If you have lower adoption, we use the data we collect to understand why. We track when people opt out or say “I don’t understand what you’re asking and talking about.” This feedback surfaces whether the real issue is understanding and awareness, versus the willingness of people to participate. Alternatively, the data can also show if people think the initiative is misguided or has implementation risk. Leaders gain transparency through the software’s data analysis.
It sounds like you’ve found ways for AI to create more human interactions. What are the limitations to leaning on AI? In what ways can AI tools be anti-social, and how do you mitigate those risks?
If you’re going to trust the output of our system, you have to know it’s based on the right input. Potential biases to data come in so many different forms. Ideally, if we look at, for example, who is in the sample population that you’re getting information from, we’d account for any skewing as we analyze it. We have limited control, of which population, the stakeholder at the enterprises chooses to invite into our software. So if they choose to only involve the US population and use that information to influence the way they make decisions for their Asia-based population, for example, that clearly creates a lot of challenges, given the cultural differences. We work to screen out and limit bias with some of our onboarding screens and some of the setup and training that we do. We promote as much as we possibly can an approach of widening the sample size, to make sure that you’re involving as large a population as possible that is as diverse as possible. But there’s definitely limitations to it. It’s hard to solve it when you’re collecting what others choose to input.
Also, if there is a high concentration of a certain demographic in a company, we can’t control for who they’ve hired. So if they’re only getting information from a specific group of people that’s the majority of their population, it clearly sways the input that we’re getting and the resulting outcomes. So for us, I think we’re trying to maintain a middle ground where we highlight who companies are asking for input from and how it impacts the output.
We’re focused on making our data inputs more comprehensive by integrating with more internal systems in our upcoming work. HR systems can provide added layers of data, like performance management data and learning data; systems like NetSuite provide more business performance data. The more that we can integrate, the more our machines can learn, and the more we can build better cases for the viability of the decision we’re recommending.
Change management in the context of technology often raises the specter of worker displacement. How can technology-based change management tools like yours help us prepare for an unknown future of work?
What I learned personally moving from a tech-enabled service businesses working with big enterprises to being a full software company is that technology isn’t replacing us. There is a fear of tech advancing too fast. But I think the bigger question is how do we reskill and retrain ourselves? And how will we hold the enterprises of the world responsible for managing change? Even if there are people who will be losing jobs, which is never a good thing, we have the opportunity to say, “Well how do we rethink what workers are doing and what new skills they need to adapt? And how can we help them do that?” Yes, we’ve introduced self checkout into the grocery store. But if we’re going to replace those people, what are the skills they have that we can still benefit from? They may be really great at customer service and customer success — can you retrain them to help people shopping inside the store, to create a personalized experience? Flipping the way that you look at it can help people understand the opportunity. Then we all advance. But a lot of companies don’t think that way when they’re developing or implementing automation technology.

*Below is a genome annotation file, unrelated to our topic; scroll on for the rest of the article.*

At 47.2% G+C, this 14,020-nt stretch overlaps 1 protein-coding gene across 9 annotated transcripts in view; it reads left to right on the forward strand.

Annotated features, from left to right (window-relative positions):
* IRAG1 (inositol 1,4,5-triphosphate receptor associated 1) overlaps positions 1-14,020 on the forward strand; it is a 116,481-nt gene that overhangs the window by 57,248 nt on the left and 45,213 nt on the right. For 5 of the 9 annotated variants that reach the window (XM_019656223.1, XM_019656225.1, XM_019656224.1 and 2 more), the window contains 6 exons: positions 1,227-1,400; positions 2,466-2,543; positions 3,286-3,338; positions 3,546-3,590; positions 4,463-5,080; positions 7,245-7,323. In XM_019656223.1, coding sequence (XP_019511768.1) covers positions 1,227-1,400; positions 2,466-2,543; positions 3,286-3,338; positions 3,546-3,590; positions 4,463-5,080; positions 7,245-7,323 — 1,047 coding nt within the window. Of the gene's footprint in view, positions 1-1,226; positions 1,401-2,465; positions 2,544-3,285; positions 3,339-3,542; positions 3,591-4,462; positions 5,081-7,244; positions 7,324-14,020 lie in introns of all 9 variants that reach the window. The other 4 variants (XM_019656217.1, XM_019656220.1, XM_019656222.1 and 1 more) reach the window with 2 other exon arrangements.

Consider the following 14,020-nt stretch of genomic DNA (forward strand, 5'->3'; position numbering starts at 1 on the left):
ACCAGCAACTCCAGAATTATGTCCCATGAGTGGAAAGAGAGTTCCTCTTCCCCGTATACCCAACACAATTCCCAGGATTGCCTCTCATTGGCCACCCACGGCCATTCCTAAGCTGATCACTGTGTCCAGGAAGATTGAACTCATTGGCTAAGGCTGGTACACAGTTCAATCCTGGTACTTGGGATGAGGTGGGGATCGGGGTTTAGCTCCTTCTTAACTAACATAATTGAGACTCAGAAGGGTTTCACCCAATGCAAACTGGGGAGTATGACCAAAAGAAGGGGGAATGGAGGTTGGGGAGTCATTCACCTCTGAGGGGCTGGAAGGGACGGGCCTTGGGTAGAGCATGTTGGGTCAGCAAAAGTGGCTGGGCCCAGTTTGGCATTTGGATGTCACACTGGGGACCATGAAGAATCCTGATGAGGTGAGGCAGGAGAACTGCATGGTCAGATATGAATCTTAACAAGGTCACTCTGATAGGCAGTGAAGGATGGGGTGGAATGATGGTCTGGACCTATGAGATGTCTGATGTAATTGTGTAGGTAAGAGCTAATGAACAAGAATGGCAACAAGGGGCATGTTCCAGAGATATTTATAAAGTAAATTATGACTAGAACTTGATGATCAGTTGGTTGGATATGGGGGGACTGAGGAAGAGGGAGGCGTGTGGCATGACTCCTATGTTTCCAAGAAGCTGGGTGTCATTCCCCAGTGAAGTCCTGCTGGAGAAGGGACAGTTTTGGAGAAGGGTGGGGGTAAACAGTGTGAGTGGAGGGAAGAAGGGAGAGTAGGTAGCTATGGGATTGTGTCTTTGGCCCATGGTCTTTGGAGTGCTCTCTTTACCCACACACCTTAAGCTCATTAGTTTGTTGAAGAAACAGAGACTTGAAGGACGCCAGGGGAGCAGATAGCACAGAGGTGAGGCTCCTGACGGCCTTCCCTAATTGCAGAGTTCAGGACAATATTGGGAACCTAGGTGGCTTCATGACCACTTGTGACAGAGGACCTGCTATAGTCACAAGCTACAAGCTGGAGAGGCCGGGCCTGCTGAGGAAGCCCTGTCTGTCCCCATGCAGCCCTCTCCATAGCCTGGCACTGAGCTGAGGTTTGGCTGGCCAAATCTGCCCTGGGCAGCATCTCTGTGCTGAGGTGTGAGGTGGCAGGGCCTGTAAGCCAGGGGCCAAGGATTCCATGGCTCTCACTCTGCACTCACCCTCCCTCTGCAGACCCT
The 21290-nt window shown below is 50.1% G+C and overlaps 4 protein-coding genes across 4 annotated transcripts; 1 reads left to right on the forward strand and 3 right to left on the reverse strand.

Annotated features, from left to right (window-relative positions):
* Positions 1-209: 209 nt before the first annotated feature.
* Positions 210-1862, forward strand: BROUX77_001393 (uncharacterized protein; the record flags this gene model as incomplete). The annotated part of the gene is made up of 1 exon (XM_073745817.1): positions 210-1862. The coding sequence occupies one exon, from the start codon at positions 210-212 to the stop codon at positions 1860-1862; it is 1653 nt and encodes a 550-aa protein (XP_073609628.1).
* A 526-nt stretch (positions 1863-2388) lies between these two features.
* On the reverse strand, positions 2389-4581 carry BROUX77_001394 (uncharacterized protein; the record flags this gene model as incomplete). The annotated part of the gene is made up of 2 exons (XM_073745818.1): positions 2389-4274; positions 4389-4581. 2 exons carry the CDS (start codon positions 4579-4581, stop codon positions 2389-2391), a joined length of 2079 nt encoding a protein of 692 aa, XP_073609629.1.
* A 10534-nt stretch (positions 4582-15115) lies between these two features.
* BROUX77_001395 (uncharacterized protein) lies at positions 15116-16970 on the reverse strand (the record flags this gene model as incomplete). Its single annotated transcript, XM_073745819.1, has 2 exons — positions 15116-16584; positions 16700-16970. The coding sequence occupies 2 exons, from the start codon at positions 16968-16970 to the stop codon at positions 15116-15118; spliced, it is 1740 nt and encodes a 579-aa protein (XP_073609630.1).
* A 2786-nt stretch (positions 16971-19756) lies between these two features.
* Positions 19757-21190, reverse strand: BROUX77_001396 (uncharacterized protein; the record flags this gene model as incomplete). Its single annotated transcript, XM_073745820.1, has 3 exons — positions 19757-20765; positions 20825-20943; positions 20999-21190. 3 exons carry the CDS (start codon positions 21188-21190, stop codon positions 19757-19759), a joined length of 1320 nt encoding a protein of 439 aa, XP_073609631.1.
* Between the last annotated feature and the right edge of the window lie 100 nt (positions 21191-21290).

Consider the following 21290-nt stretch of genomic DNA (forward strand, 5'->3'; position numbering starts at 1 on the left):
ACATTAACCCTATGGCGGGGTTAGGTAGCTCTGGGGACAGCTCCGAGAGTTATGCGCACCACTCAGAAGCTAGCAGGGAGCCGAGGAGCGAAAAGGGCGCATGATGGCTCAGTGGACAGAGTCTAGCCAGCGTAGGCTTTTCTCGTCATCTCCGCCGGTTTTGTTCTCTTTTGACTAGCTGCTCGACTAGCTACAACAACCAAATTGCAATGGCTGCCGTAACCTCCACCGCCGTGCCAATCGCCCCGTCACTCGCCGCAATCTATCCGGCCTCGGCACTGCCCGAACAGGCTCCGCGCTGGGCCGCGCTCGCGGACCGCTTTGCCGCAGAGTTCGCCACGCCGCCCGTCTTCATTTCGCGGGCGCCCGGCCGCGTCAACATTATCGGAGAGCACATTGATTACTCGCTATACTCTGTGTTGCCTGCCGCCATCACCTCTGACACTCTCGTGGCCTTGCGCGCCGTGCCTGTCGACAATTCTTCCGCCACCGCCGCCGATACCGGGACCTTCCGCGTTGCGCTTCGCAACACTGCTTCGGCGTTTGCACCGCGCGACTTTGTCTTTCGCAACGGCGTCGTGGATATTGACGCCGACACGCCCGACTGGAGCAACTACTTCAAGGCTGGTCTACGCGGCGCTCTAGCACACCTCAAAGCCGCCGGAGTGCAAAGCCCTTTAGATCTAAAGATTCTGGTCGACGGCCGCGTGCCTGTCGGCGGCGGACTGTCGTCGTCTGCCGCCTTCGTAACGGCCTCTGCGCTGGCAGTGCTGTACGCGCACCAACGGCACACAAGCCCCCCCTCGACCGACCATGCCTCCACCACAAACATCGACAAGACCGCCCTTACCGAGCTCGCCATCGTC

It’s a large number within consumer retail and manufacturing — upwards of 70% of some of the largest companies and employers in the world — whose jobs will be automated away in the next 10 years. The magnitude of that is scary. Unless you retrain people to think about it as an opportunity and change the way that they’re actively pursuing alternatives, we’re going to have problems. Being a coder isn’t the answer for everyone.
There are few companies that manage to define a market, and even fewer that manage to re-define a market. Consider two companies that have turned necessities into luxury products with powerful brand equity: Starbucks and Tesla.
Starbucks developed a masstige product in a previously commoditized category. Morning commuters went from 50 cents Styrofoam cups to $5 shmancy coffees as part of their daily routines. Tesla is carving out a similar growth path by redefining the electric vehicle (EV) market and the automotive industry more broadly. Tesla introduced luxury to a product category previously seen as an R&D experiment. Over the last decade, EVs have gone from virtually non-existent to widespread, with roughly 1.2 million on the road in the U.S. — and a big chunk of those are Teslas. The two companies are on a similar trajectory, and for similar reasons.
The parallel paths of Starbucks and Tesla